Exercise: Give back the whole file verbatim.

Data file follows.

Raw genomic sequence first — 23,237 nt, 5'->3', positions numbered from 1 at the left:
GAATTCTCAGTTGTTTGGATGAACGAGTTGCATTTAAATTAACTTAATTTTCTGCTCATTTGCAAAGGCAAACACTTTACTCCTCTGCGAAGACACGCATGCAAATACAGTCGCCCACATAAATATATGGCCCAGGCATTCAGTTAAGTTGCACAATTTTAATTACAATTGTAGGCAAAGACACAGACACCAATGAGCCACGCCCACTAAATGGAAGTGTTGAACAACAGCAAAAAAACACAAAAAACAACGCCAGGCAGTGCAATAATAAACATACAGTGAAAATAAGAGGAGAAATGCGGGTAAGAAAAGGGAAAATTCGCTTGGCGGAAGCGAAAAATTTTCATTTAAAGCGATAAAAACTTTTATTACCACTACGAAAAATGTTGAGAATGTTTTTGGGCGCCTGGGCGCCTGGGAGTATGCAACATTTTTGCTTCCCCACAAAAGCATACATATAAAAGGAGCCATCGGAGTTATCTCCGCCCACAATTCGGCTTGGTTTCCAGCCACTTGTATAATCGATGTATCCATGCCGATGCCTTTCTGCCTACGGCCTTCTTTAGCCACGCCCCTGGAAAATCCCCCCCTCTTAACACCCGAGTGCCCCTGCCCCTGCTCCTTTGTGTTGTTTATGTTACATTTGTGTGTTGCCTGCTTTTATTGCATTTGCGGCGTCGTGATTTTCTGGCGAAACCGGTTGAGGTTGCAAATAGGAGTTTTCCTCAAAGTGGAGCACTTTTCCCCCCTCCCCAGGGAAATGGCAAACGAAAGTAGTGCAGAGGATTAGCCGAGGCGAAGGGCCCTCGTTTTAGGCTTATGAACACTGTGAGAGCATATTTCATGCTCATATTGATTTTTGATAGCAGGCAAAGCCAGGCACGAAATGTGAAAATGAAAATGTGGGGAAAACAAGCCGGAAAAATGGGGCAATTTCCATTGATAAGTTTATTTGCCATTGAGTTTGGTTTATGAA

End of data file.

Raw genomic sequence first — 23,237 nt, 5'->3', positions numbered from 1 at the left:
GAATTCTCAGTTGTTTGGATGAACGAGTTGCATTTAAATTAACTTAATTTTCTGCTCATTTGCAAAGGCAAACACTTTACTCCTCTGCGAAGACACGCATGCAAATACAGTCGCCCACATAAATATATGGCCCAGGCATTCAGTTAAGTTGCACAATTTTAATTACAATTGTAGGCAAAGACACAGACACCAATGAGCCACGCCCACTAAATGGAAGTGTTGAACAACAGCAAAAAAACACAAAAAACAACGCCAGGCAGTGCAATAATAAACATACAGTGAAAATAAGAGGAGAAATGCGGGTAAGAAAAGGGAAAATTCGCTTGGCGGAAGCGAAAAATTTTCATTTAAAGCGATAAAAACTTTTATTACCACTACGAAAAATGTTGAGAATGTTTTTGGGCGCCTGGGCGCCTGGGAGTATGCAACATTTTTGCTTCCCCACAAAAGCATACATATAAAAGGAGCCATCGGAGTTATCTCCGCCCACAATTCGGCTTGGTTTCCAGCCACTTGTATAATCGATGTATCCATGCCGATGCCTTTCTGCCTACGGCCTTCTTTAGCCACGCCCCTGGAAAATCCCCCCCTCTTAACACCCGAGTGCCCCTGCCCCTGCTCCTTTGTGTTGTTTATGTTACATTTGTGTGTTGCCTGCTTTTATTGCATTTGCGGCGTCGTGATTTTCTGGCGAAACCGGTTGAGGTTGCAAATAGGAGTTTTCCTCAAAGTGGAGCACTTTTCCCCCCTCCCCAGGGAAATGGCAAACGAAAGTAGTGCAGAGGATTAGCCGAGGCGAAGGGCCCTCGTTTTAGGCTTATGAACACTGTGAGAGCATATTTCATGCTCATATTGATTTTTGATAGCAGGCAAAGCCAGGCACGAAATGTGAAAATGAAAATGTGGGGAAAACAAGCCGGAAAAATGGGGCAATTTCCATTGATAAGTTTATTTGCCATTGAGTTTGGTTTATGAA